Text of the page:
It is with much gratitude we offer our congratulations to Richard Brummett, Mapdiva’s very first customer, for the publication of Search and Destroy by Keith W. Nolan and published by Zenith Press. Upon the author’s untimely death, Richard Brummett (Keith’s friend and associate) saw the book through to completion. A large part of that effort included making the four maps, three charts of military vehicle silhouettes, and a page of crests and patches that illustrate the book, which were created with Ortelius cartography software for Mac OS X.
In fact, Richard purchased his license of Ortelius slightly before the official public release in order to work with the demo without the watermark. He worked with the patience of a saint as we flushed out pre-release bugs and continued the final stages of development. Richard’s input was invaluable toward the documentation of Ortelius as he asked questions about (at that time) undocumented features, offered encouragement, and inspired us to keep plowing forward. It is a perfect demonstration of how Ortelius’ development is truly a partnership with our customers.
About “Search and Destroy: The Story of an Armored Cavalry Squadron in Việt Nam: 1-1 Cav, 1967-1968” [Hardcover]
The 1st Squadron, 1st Cavalry Regiment, of the 1st Armored Division deployed to Việt Nam from Fort Hood, Texas in August 1967. Search and Destroy covers the 1-1 Cav’s harrowing first year and a half of combat in the war’s toughest area of operations: I Corps. The book takes readers into the savage action at infamous places like Tam Kỳ, the Quế Sơn Valley, the Pineapple Forest, Hill 34, and Cigar Island, chronicling General Westmoreland’s search-and-destroy war of attrition against the Việt Cộng and North Vietnamese Army. Exploring the gray areas of guerrilla war, military historian Keith Nolan details moments of great compassion toward the Vietnamese, but also eruptions of Mỹ Laị-like violence, the grimmer aspects of the 1-1 Cav’s successes. Search and Destroy is a rare account of an exemplary fighting force in action, a dramatic close-up look at the Việt Nam War.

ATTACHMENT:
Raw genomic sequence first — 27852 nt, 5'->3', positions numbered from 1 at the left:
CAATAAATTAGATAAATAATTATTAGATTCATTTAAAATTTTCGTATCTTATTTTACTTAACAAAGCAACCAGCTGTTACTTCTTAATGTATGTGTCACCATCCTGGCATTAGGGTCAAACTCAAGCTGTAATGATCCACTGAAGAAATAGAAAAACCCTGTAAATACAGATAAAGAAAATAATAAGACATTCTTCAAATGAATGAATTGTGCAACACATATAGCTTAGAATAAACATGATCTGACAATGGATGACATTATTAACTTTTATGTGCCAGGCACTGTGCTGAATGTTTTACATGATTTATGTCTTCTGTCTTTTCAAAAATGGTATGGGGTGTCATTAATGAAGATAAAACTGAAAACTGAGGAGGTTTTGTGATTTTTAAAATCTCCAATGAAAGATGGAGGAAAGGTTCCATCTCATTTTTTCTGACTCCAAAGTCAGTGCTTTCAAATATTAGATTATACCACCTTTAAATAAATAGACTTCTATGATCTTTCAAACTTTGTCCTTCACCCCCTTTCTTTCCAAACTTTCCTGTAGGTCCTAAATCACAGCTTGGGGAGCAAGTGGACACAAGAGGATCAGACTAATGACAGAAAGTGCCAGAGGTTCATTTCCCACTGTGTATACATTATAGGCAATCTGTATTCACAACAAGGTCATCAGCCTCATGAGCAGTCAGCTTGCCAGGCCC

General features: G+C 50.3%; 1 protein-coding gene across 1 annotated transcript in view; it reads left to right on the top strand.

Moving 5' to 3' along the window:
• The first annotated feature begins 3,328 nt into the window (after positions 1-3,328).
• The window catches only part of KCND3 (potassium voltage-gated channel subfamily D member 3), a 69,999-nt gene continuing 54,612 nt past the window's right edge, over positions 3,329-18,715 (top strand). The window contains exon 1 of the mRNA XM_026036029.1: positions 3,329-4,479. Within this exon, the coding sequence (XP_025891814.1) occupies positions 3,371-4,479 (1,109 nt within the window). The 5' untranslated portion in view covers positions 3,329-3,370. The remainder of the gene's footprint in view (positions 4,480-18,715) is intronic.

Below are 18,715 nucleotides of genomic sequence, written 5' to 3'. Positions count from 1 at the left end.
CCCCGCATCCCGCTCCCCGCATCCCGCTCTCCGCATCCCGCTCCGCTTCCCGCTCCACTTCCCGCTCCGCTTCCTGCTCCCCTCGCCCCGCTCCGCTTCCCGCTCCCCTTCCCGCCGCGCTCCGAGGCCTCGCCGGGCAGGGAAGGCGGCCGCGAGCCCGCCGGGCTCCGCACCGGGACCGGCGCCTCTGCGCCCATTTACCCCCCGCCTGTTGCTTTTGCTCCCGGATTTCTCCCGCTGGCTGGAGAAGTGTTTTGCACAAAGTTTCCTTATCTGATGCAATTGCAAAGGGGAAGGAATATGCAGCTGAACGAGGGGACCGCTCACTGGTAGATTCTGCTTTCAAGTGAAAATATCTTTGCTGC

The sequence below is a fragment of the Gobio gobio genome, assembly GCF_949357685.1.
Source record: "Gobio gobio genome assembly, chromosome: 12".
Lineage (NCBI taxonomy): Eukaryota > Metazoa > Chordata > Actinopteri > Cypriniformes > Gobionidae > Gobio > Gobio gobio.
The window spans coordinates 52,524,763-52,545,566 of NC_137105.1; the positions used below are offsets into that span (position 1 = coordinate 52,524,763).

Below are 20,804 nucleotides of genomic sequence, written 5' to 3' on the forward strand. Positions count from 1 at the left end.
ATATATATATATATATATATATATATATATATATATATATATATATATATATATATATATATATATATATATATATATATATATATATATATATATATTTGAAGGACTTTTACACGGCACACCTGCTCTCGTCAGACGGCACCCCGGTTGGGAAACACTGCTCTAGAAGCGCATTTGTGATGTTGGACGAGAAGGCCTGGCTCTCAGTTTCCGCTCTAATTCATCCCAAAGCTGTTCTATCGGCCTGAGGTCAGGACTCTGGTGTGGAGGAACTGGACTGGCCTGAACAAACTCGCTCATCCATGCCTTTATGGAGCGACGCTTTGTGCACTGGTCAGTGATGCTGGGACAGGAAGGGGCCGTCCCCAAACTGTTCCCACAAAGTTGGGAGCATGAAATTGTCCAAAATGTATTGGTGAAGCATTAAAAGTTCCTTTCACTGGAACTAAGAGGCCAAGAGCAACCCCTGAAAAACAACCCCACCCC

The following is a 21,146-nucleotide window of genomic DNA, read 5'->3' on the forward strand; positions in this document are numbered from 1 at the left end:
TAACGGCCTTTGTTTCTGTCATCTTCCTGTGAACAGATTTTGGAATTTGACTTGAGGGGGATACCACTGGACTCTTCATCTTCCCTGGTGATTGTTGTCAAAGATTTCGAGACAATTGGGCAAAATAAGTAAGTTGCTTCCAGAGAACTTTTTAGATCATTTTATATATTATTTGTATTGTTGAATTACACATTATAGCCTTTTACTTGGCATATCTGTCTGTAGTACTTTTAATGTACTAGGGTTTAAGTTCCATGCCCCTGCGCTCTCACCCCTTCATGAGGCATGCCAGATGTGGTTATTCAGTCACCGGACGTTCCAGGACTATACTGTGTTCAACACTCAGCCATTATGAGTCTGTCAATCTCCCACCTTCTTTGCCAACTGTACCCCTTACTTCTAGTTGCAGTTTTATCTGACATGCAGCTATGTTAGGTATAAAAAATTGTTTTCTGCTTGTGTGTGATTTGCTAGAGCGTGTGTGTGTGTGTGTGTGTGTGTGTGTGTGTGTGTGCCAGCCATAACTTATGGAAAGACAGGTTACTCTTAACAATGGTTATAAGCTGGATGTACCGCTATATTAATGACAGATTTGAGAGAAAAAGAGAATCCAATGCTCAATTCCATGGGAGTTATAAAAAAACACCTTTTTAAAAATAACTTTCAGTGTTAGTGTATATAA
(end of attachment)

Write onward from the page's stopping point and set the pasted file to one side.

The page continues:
About the Author
Keith W. Nolan studied the Việt Nam War for twenty-five years and has published articles on the subject in Leatherneck, the Marine Corps Gazette, Proceedings, and Vietnam magazine. He is also the author of eleven Việt Nam War combat histories, all of which have been Military Book Club selections. Keith died in February 2009 at age 44 and this will be his twelfth and final book on the Việt Nam War.